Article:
Maud Hart Lovelace (1892-1980) based her Betsy-Tacy series on her own childhood. Her series still boasts legions of fans, many of whom are members of the Betsy-Tacy Society, a national organization based in Mankato, Minnesota.
Getting to Be Ten
Betsy, Tacy, and Tib were nine years old, and they were very anxious to be ten.
"You have two numbers in your age when you are ten. It's the beginning of growing up," Betsy would say.
Then the three of them felt solemn and important and pleased. They could hardly wait for their birthdays.
It was strange that Betsy and Tacy and Tib were in such a hurry to grow up, for they had so much fun being children. Betsy and Tacy lived on Hill Street which ran straight up into a green hill and stopped. The small yellow cottage where Betsy Ray lived was the last house on that side of the street, and the rambling white house opposite where Tacy Kelly lived was the last house on that side. They had the whole hill for a playground. And not Just that one green slope. There were hills all around them. Hills like a half-opened fan rose in the east behind Betsy's house. Beyond the town and across the river where the sun set there were more hills. The name of the town was Deep Valley.
Tib didn't live on Hill Street. To get to Tib's house from the place where Betsy and Tacy lived, you went one block down and one block over. (The second block was through a vacant lot.) But Tib lived near enough to come to play with Betsy and Tacy. She came every day.
"They certainly have fun, those three," Betsy's mother used to say to Betsy's father.
They did, too.
Betsy's big sister Julia played with Tacy's sister Katie, but they didn't have so much fun as Betsy and Tacy and Tib had. They were too grown-up. They were twelve.
Betsy's little sister Margaret, Tacy's younger brother Paul, and Tib's yellow-headed brothers, Freddie and Hobbie, had fun all right, but not so much fun as Betsy and Tacy and Tib had. They were too little.
Going on ten seemed to be exactly the right age for having fun. But just the same Betsy and Tacy and Tib wanted to be ten years old.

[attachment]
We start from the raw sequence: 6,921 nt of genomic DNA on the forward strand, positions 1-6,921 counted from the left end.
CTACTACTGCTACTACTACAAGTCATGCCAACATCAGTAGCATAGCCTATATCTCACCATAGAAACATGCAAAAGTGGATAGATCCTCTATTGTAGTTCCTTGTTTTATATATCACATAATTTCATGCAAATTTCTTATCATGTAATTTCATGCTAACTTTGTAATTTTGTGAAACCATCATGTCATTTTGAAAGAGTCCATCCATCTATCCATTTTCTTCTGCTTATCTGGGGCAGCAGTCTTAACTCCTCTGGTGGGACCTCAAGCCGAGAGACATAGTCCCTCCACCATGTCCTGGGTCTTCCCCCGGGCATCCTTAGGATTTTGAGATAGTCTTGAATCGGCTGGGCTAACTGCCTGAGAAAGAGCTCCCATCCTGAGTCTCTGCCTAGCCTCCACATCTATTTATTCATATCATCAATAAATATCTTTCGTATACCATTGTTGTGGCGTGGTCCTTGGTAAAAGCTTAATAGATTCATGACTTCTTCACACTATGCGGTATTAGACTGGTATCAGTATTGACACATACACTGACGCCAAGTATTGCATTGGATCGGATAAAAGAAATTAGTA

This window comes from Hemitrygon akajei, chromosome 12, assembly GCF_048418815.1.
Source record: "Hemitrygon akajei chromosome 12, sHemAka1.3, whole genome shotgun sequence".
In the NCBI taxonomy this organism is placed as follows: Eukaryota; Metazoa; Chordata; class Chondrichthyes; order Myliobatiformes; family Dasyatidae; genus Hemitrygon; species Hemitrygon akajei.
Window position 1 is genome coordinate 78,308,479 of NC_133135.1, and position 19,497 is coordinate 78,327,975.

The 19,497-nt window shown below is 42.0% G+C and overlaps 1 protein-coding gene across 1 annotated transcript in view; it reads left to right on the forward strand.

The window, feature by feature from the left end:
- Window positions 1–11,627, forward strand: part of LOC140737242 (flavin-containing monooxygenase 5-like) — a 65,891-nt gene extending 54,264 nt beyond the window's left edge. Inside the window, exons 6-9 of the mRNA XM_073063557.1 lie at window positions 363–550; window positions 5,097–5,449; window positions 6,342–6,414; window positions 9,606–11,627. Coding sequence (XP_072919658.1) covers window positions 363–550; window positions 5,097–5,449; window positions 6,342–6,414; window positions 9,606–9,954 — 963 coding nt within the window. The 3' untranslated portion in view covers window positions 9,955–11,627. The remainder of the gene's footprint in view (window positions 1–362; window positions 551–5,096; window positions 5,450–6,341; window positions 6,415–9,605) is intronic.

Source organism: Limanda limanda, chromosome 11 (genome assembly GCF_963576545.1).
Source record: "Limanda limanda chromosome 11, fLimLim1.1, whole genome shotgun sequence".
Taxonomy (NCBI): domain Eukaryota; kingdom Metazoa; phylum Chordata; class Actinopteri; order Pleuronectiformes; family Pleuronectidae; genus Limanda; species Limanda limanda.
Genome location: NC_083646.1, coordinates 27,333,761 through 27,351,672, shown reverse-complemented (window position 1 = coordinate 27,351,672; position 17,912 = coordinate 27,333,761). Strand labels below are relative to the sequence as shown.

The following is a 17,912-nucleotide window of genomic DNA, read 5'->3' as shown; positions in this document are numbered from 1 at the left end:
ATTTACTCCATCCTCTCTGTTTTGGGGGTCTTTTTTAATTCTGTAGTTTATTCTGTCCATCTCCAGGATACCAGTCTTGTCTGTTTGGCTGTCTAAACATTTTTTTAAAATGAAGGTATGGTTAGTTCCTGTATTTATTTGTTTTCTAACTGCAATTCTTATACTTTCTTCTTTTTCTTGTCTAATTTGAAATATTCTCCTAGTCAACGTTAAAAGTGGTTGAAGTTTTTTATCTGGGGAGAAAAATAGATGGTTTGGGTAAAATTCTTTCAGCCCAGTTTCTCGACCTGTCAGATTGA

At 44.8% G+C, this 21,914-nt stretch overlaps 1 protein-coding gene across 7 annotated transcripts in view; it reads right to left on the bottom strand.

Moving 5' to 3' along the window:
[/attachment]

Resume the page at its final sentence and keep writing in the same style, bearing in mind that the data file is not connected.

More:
They were getting near it now. Betsy and Tacy were growing tall, so that their mothers were kept busy lengthening their dresses. Tib wasn't as tiny as she used to be, but she was still tiny. She still looked like a picture-book fairy. The three girls had cut their hair when they were eight years old and didn't know any better, but it had grown out. Tib's curls once more made a yellow fluff around her little face. Tacy had her long red ringlets and Betsy had her braids again.
"When I'm ten," said Betsy, "I'm going to cross my braids in back and tie them with ribbons."
"I'm going to tie my hair at my neck with a big blue bow," Tacy replied.
"We can't put it up in pugs quite yet, I suppose," Betsy said.
"But pretty soon we can," said Tacy. "On top of our heads."
Tib did not make plans like that. She never did.
"I only hope," she said, "that when I get to be ten years old people will stop taking me for a baby."
For people always thought that Tib was younger than she was. And she didn't like it a bit.
Tacy got to be ten first because her birthday came in January. They didn't have many birthday parties at Tacy's house. There were too many children in the family. Mrs. Kelly would have been giving birthday parties every month in the year, almost, if every child at the Kelly house had had a party every birthday. But when Tacy was ten, Betsy and Tib were invited to supper. There was a cake with candles on it.
Tacy didn't look any different or feel any different.
But she knew why that was. Betsy and Tib weren't ten yet.
"We'll all have to get to be ten before it really counts, I suppose," Tacy said.
Tib got to be ten next because her birthday came in March. Tib didn't have a birthday party; she had the grippe instead. But she was given a bicycle, and her mother sent pieces of birthday cake over to Betsy and Tacy.
And Tib didn't look any different or feel any different. But she didn't expect much change until Betsy got to be ten. And Betsy's birthday didn't come until April.
Tacy and Tib didn't say very much about being ten. They were too polite. They talked about presents and birthday cakes, but they didn't mention having two numbers in their age. They didn't talk about beginning to grow up until the afternoon before Betsy's birthday.
That afternoon after school they all went up on the Big Hill hunting for violets. It was one of those April days on which it seemed that summer had already come, although the ground was still muddy and brown. The sun was shining so warmly that Betsy, Tacy, and Tib pulled off their stocking caps and unbuttoned their coats. Birds in the bare trees were singing with all their might, and Betsy, Tacy, and Tib sang too as they climbed the Big Hill.
They sang to the tune of "Mine eyes have seen the glory," but they made up the words themselves:
"Oh, Betsy's ten tomorrow,
And then all of us are ten,
We will all grow up tomorrow,
We will all be ladies then..."
The whole family loves Maud Hart Lovelace. My granddaughter is the third generation to get her books to read. Can't imagine a childhood without them.Published 12 months ago by Terence Sullivan
The magical age of ten! The wonders, the adventures, the fun and the games!
Betcy and Tacy and Tib are having a wonderful year. Read more
I AM A GROWN WOMAN AND I AM CURRENTLY READING THE ENTIRE SET OF THE BETSY AND TACY BOOKS.I JUST FINISHED THIS ONE LAST NIGHT AND I REALLY ENJOYED THIS BOOK! Read morePublished on January 9, 2009 by crystal
I adore Betsy-Tacy books, it's wonderful classic girl story but i think it can be interested for all children at all. Read morePublished on September 28, 2004 by Elena